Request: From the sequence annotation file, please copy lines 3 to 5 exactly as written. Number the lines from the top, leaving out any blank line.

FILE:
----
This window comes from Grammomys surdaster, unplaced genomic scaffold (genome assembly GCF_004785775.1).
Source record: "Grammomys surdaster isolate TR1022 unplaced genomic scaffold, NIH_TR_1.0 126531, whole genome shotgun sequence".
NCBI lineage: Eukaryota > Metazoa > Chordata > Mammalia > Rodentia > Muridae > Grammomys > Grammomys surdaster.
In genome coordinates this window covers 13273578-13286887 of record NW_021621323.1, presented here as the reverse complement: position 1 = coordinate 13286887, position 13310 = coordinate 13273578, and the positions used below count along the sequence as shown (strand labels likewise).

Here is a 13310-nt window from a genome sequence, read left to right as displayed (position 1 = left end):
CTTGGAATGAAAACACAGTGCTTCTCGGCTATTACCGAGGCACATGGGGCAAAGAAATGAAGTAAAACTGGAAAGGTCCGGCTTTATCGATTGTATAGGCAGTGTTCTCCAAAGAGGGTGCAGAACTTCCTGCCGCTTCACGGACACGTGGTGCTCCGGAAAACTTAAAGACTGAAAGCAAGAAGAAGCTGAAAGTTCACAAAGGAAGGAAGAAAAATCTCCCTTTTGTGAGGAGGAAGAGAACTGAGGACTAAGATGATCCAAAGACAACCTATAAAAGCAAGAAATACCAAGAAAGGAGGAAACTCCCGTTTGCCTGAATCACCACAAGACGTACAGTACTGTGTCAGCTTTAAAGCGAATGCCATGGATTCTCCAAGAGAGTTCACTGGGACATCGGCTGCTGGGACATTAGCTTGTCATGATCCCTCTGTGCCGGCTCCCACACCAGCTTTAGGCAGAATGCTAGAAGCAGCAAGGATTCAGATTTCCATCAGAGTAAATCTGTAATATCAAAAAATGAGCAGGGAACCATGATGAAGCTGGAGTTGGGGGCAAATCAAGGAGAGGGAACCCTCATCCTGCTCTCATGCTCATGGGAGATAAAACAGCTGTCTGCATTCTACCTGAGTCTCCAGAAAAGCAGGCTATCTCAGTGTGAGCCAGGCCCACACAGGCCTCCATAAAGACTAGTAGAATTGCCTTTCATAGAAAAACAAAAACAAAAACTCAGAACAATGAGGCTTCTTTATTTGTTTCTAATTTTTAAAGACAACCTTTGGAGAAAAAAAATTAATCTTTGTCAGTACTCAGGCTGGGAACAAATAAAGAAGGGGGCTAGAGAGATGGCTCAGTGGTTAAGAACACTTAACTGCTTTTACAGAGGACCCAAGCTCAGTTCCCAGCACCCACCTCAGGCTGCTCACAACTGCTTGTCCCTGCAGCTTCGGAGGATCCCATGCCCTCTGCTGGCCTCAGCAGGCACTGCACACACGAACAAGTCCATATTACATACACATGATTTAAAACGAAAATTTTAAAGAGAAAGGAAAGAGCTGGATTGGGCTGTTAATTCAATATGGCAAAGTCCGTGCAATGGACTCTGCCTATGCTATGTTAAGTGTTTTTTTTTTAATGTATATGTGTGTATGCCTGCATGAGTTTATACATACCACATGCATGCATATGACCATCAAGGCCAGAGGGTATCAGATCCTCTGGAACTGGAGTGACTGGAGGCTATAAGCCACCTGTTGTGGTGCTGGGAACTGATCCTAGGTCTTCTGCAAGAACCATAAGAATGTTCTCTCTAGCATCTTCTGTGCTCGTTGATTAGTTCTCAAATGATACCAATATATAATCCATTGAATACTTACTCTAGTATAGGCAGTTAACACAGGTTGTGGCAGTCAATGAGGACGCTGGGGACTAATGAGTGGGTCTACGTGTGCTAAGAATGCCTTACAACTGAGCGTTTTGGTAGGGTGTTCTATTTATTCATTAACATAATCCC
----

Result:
NCBI lineage: Eukaryota > Metazoa > Chordata > Mammalia > Rodentia > Muridae > Grammomys > Grammomys surdaster.
In genome coordinates this window covers 13273578-13286887 of record NW_021621323.1, presented here as the reverse complement: position 1 = coordinate 13286887, position 13310 = coordinate 13273578, and the positions used below count along the sequence as shown (strand labels likewise).

Here is a 13310-nt window from a genome sequence, read left to right as displayed (position 1 = left end):